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Anglo left thumb melody note


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I play Irish music. Plenty of boxes have a left hand thumb operated drone note; what I'd like more than anything is a pull middle E - i. e., the same as the C4 button. This note is conspicuous in its absence by only being available on the push. 

 

I have no idea what it'd be like to use the left thumb as a melody note.  Do people with drone buttons tap them?  Certainly we dance on and off the right hand thumb button all day long, though. 

 

I'm wondering if my Kensington could be retrofitted with one, too. The left side fretwork mirrors that on the right side, so there's a spot with enough metal for another button; and I notice there's a spare chamber in the reed pans Dana builds.  Whether it's big enough for this note is another question, or whether the lever could get there; or if Dana could be bothered, of course. 

Edited by LR71
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On my new Carroll I followed a suggestion from Wally and got that pull E on the middle button on left hand outside row, where there's typically a D# (assuming an Anglo C/G).  I haven't made a lot of use of it yet, but I'm glad it's there, and when I remember it, it has come in handy for a tune or two.

 

Last year I spoke with Doug Creighton of The Button Box about customizing the left hand thumb button on their Morse ESB model.  I thought a pull E and and push F# would be a great help, but he cautioned that my thumb probably doesn't have enough dexterity to get those notes out fluidly in an ITM context, so I went with a D/D (drone) instead.

 

But you're absolutely right that we anglo players do give our right hand thumbs quite a workout,  although I'm sure mine isn't as quick and precise as other digits.  But maybe with enough practice....

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Thanks, interesting.  Hadn't thought of sacrificing the D#; kind of like having it there for certain tunes, really.  King of the Fairies, Pride of Petravore, Dunmore Lassies, etc.  Playing E with the thumb seems a better fit too, as one thing I'd like to be able to do is play GFED in one direction if so desired; using the middle digit on the outer row seems like it might really tie you up in knots.  Maybe I'll try that later with the D# and try to ignore what it sounds like...I can see how having a pull F# would let you play that all on the push too, that's good thinking.

 

Other thing I'd like pull E for is rolling or cranning.  Pigeon on the Gate, Drowsie Maggie, Ashplant, yes.  I always pull these if I have a choice, it just sounds stronger.   You could alternate E2BE etc without changing bellows direction, and have the option of doing so to mix things up.  The Anglo definitely has no end of possibilities here.

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That's the idea. We're talking about using it as a melody note though, this music can really fly at times. 

 

I tried playing GFED etc using the D# button - that presents no problem at all.  I might just have that note retuned.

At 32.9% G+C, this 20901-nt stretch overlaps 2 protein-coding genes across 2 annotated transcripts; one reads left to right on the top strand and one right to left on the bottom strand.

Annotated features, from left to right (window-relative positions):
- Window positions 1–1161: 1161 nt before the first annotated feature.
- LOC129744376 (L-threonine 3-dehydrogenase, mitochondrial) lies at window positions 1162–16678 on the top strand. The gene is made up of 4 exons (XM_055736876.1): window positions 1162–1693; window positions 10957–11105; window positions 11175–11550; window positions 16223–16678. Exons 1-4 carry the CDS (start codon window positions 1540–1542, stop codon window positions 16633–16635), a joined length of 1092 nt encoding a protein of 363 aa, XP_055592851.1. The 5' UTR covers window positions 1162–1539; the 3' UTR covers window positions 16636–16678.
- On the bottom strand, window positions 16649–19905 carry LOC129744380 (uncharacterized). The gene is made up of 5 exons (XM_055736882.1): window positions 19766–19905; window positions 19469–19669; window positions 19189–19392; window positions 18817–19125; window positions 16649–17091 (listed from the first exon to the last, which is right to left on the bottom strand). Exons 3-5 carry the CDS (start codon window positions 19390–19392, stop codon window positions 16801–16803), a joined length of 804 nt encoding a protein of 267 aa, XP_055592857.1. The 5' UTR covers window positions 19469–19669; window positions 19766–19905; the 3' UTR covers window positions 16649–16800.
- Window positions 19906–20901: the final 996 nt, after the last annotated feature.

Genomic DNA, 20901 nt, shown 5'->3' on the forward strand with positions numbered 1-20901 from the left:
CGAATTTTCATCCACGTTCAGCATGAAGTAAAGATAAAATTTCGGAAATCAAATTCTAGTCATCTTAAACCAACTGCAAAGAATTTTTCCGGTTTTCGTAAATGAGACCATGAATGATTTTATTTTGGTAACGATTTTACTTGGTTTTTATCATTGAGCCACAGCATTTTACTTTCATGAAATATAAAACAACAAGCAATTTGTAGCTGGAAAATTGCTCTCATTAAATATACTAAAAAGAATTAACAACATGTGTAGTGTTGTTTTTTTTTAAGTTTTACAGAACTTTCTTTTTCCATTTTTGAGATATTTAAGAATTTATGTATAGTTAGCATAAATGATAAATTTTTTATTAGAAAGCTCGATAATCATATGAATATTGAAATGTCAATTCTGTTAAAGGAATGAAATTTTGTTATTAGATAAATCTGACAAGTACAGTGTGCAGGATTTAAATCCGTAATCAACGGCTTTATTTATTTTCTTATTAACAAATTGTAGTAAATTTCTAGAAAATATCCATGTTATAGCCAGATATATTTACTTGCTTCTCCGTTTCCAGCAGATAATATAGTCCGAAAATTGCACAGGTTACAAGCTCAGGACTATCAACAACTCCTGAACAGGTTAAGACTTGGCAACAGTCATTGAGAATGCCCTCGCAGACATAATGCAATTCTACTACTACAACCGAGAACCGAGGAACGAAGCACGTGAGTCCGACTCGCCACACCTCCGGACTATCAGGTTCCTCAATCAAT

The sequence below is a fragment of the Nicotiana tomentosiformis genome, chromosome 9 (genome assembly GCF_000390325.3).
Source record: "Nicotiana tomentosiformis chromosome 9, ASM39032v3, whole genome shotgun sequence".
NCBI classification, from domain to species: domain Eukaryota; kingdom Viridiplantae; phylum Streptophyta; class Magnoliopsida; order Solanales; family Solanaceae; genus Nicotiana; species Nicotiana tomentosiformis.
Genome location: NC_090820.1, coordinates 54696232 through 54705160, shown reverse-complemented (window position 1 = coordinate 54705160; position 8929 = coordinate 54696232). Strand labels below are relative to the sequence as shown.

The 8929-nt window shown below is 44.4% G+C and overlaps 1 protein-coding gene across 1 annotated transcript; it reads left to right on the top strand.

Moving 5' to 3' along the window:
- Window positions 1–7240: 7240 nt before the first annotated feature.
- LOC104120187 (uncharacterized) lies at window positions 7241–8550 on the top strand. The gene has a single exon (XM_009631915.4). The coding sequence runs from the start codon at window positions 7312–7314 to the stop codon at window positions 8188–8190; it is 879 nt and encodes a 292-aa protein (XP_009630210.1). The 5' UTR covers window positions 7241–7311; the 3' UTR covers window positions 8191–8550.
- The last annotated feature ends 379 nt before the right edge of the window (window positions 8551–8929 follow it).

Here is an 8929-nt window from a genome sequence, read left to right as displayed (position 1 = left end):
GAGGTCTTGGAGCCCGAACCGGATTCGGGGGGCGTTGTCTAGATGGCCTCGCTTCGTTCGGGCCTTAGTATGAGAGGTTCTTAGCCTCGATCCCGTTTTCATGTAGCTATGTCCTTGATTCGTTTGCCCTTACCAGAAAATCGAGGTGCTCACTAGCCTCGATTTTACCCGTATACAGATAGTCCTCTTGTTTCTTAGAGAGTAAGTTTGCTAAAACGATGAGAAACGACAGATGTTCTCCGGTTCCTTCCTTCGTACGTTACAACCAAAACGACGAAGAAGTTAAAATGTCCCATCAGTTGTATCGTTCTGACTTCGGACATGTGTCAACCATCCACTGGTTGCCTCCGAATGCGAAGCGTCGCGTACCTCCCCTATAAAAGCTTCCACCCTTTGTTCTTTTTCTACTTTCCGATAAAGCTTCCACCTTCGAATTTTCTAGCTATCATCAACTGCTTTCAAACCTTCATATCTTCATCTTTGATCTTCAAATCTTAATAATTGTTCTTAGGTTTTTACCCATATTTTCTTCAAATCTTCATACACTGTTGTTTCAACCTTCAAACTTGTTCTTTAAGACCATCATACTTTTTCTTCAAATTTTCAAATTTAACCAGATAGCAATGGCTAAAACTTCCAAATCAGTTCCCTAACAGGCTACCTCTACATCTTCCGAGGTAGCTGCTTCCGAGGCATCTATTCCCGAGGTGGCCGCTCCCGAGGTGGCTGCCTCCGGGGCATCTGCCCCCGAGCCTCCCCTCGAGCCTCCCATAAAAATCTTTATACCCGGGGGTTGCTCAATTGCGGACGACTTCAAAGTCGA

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I retuned the D# to a draw E but found when I wanted to use it in a sequence the finger I needed was often already in use for the note before or the note after. In the end I put an extra reversed F/E button on the right hand side at the top of the C row. (F because I already have a low F# on the push instead of one of the RHS D#s.)
 

The issue with a thumb button for melody on the left for me would be that my thumb is actively holding the concertina down on to my thigh. If you are not doing that then I don’t see why not. But reverse engineering a thumb button into an instrument without one would be major work. 
 

The reason some roll/crans are easier to make sound crisp on the pull is the pad is being sucked shut. On the push it is having to rely on spring pressure against the air flow and the result is less precise.

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17 hours ago, Chris Ghent said:

In the end I put an extra reversed F/E button on the right hand side at the top of the C row. (F because I already have a low F# on the push instead of one of the RHS D#s.)

 

At the top?  Where there's usually e'''/b''?  I use that high B all the time, myself; but then I play with the right hand side on my right leg, the opposite of the usual.  When I hold it in the conventional manner it's a lot harder to get the leverage to press the highest buttons, I notice.  How did you manage to fit in a low octave reed on the right hand side?  Thinking back on the pics I've seen of reed pans that doesn't seem so far fetched.  It's a bit odd to think of such a low note coming out of what's supposed to be the highest button though, like the accidental buttons on quint accordions, if you know about those - what you'd think would be the very lowest notes in the range actually supply semitones.  Some of those boxes have notes at the very highest end retuned to something more useful to modern players, too.

 

Quote

The reason some roll/crans are easier to make sound crisp on the pull is the pad is being sucked shut. On the push it is having to rely on spring pressure against the air flow and the result is less precise.

 

I never heard that explanation.  I always chalked it up to just finding the pull easier to apply pressure to.  My accordion tuner has clients who play Mexican music, norteno/conjunto etc., and he says their big thing is playing big long strings of notes on the pull, constantly breaking reeds in the process.

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